OPINION: America and Australia Must Ally on Immigration Restriction to Contain China

The U.S. and Australia have had strong diplomatic relations for decades. Given their linguistic commonalities and Anglo-Saxon background such an alliance is only natural.

For 75 years, Australia has had diplomatic relations with the U.S. Additionally, the two countries have 100 Years of Mateship (Friendship) and have fought together in all of the U.S.’s major military conflicts.

Fast forward to 2020, the alliance is not only intact, but it could be strengthened even further in the wake of the Wuhan virus outbreak. The Communist Party of China (CPC) recently threatened to economically undermine Australia’s economy over the current government’s calls for a probe into the Chinese government’s handling of the Wuhan virus outbreak.

Sky News Australia reported that China threatened to block imports of Australian goods and prevent Chinese citizens from traveling to the country. “Ambassador Cheng Jingye on Monday said the push was ‘dangerous’ and could encourage Chinese citizens to not purchase Australian exports or travel to the nation,” Sky News reported. The Australian government views the Chinese government’s threats as an attack on their economy.

Foreign Minister Marise Payne criticized Cheng Jingye’s comments as an “economic hit.” The government however is not backing down from the call for an independent inquiry, with Foreign Minister Marise Payne criticizing the threat of an economic hit due to the push,” Sky added.

Ambassador Cheng Jingye claims that pushing for a probe would “encourage” China to not do business with Australia.

According to Sky News Australia reporter Tom Connell, Australian politicians are united in their push for a “global independent” investigation into the Wuhan virus.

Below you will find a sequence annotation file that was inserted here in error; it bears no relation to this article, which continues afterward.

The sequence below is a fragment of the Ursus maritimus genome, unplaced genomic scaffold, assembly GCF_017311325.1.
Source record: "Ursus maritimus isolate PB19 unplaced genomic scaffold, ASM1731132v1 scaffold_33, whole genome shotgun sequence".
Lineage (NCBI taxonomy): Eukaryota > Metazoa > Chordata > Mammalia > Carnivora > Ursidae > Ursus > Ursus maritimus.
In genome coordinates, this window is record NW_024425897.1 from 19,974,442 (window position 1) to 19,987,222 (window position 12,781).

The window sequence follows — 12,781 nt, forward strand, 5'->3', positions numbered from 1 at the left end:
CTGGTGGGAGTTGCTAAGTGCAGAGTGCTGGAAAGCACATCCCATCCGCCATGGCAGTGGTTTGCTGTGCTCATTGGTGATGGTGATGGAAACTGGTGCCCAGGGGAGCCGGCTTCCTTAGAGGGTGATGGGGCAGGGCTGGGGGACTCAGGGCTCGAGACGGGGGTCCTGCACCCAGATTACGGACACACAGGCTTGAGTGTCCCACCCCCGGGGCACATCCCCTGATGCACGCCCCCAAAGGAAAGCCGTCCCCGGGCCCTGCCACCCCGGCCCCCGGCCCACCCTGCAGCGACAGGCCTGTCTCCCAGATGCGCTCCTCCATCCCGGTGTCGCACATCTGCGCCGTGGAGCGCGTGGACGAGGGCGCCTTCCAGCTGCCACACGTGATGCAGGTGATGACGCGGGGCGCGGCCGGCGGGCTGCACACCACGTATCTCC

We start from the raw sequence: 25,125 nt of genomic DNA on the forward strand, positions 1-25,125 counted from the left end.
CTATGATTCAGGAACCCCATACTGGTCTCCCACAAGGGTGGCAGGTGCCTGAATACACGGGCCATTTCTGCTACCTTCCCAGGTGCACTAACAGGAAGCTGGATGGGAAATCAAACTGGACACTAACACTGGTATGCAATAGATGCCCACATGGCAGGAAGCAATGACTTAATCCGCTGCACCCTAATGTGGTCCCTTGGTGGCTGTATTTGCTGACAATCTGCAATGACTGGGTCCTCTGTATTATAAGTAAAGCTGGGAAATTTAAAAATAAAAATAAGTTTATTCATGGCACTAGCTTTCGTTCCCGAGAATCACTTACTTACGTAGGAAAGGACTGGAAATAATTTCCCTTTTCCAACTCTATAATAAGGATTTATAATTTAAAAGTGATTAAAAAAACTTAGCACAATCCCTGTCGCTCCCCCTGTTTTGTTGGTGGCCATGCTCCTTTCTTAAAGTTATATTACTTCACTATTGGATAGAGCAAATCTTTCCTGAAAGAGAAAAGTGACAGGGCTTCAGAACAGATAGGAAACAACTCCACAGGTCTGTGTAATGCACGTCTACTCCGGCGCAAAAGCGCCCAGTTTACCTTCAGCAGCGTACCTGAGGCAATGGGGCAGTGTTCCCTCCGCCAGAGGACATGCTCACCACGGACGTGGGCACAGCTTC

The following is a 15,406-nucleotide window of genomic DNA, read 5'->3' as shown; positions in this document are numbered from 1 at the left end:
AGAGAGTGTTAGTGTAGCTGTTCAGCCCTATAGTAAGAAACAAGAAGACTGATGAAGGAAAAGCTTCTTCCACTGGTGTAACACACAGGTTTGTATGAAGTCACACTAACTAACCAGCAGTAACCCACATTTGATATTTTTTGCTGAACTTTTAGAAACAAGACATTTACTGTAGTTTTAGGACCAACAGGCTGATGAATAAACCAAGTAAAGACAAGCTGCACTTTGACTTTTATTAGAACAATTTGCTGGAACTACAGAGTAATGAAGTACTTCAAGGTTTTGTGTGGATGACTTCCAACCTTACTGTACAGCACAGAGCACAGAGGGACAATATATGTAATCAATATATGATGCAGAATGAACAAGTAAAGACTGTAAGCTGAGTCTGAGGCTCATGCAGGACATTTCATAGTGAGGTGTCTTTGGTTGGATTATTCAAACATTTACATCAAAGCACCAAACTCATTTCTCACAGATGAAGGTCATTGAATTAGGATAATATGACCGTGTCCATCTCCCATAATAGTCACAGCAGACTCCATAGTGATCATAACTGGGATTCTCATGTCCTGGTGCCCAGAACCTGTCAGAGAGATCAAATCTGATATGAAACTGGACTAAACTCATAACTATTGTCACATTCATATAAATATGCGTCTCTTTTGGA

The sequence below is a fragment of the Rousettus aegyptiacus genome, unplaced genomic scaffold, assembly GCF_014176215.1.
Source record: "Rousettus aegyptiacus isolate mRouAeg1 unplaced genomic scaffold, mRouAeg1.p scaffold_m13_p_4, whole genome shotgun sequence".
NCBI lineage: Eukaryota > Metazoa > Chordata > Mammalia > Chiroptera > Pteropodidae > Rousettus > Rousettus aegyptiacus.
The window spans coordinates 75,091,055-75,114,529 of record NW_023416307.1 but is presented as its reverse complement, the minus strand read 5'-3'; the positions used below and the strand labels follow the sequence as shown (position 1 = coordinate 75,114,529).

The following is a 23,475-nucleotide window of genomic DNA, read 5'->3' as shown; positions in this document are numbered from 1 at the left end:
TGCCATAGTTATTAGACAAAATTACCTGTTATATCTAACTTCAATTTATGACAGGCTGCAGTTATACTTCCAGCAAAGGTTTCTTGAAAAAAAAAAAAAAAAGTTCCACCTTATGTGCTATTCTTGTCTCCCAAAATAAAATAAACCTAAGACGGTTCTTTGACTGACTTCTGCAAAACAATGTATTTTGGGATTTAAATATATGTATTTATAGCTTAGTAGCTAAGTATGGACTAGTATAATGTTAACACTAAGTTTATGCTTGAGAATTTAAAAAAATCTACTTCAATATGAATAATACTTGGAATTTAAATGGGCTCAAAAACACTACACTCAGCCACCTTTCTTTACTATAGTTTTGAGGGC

The Chinese Ambassador to Australia actually conceded that China’s response to the pandemic has not been “perfect.” When asked about the matter of Australia taking sides with the U.S. on wanting to launch a probe into China, Cheng declared, “It’s a kind of pandering to the assertions that are made by some forces in Washington.”

“Over a certain period of time, some guys are attempting to blame China for their problems and deflect the attention.” Cheng added. “So what is being done by the Australia side? The proposition is a kind of teaming up with those forces in Washington and to launch a kind of political campaign against China.”

“The Chinese public is frustrated, dismayed, and disappointed with what Australia is doing now,” Cheng noted.

“I think in the long term… if the mood is going from bad to worse, people would think ‘Why should we go to such a country that is not so friendly to China?’ “The tourists may have second thoughts”, Cheng also remarked.

Neon Nettle recently reported that a Chinese-owned food company recently started to shut down slaughterhouses and processing plants across America, which has placed the U.S.’s meat supply in a considerable predicament.

America’s meat supply is on the ropes because workers at facilities have caught the Wuhan virus, which has led to closures all over the nation.

Neon Nettle highlighted the gravity of the situation:

Perhaps the most alarming fact to emerge from the news is that the largest provider of pork in the U.S. is owned by a corporation based in China. Popular meat brands Nathan’s Famous, Farmland, Eckrich, Armour, and Healthy Ones, to name a few, all fall under the umbrella of Smithfield Foods – the largest producer of pork products in the United States.

China poses a unique challenge to the free countries of the West.

The U.S. should strongly consider immigration policies that restrict Chinese nationals’ movement into the country.

Similarly, it should recommend the same to Australia which has both significant Chinese investment in the country and a large presence of Chinese nationals within the country.

Immigration restriction is a reasonable soft power approach to handling China.

China’s authoritarian legacy continues to live on. Even in its relatively re-branded state, the country poses a unique challenge to the West.

The Anglosphere can get the China question right by restricting Chinese migration altogether.

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